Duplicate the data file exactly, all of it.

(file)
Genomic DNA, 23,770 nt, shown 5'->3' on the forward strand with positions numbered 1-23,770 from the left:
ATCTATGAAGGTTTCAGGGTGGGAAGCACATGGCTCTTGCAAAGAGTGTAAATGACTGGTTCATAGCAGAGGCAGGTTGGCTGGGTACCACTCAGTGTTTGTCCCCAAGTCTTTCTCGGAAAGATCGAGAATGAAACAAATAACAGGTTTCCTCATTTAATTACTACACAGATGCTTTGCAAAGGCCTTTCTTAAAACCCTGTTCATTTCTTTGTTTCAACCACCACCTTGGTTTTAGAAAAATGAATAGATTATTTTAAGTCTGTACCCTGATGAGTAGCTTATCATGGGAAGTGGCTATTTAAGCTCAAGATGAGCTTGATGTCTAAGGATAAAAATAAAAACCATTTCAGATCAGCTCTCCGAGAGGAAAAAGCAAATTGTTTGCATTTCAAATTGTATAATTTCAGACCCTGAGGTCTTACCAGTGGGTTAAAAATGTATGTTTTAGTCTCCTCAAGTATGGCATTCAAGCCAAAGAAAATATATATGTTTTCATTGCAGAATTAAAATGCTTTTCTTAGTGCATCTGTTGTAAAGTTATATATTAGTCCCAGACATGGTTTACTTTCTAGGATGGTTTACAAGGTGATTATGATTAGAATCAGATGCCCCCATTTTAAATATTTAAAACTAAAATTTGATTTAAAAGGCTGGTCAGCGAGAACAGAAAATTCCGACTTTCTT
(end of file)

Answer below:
Genomic DNA, 23,770 nt, shown 5'->3' on the forward strand with positions numbered 1-23,770 from the left:
ATCTATGAAGGTTTCAGGGTGGGAAGCACATGGCTCTTGCAAAGAGTGTAAATGACTGGTTCATAGCAGAGGCAGGTTGGCTGGGTACCACTCAGTGTTTGTCCCCAAGTCTTTCTCGGAAAGATCGAGAATGAAACAAATAACAGGTTTCCTCATTTAATTACTACACAGATGCTTTGCAAAGGCCTTTCTTAAAACCCTGTTCATTTCTTTGTTTCAACCACCACCTTGGTTTTAGAAAAATGAATAGATTATTTTAAGTCTGTACCCTGATGAGTAGCTTATCATGGGAAGTGGCTATTTAAGCTCAAGATGAGCTTGATGTCTAAGGATAAAAATAAAAACCATTTCAGATCAGCTCTCCGAGAGGAAAAAGCAAATTGTTTGCATTTCAAATTGTATAATTTCAGACCCTGAGGTCTTACCAGTGGGTTAAAAATGTATGTTTTAGTCTCCTCAAGTATGGCATTCAAGCCAAAGAAAATATATATGTTTTCATTGCAGAATTAAAATGCTTTTCTTAGTGCATCTGTTGTAAAGTTATATATTAGTCCCAGACATGGTTTACTTTCTAGGATGGTTTACAAGGTGATTATGATTAGAATCAGATGCCCCCATTTTAAATATTTAAAACTAAAATTTGATTTAAAAGGCTGGTCAGCGAGAACAGAAAATTCCGACTTTCTT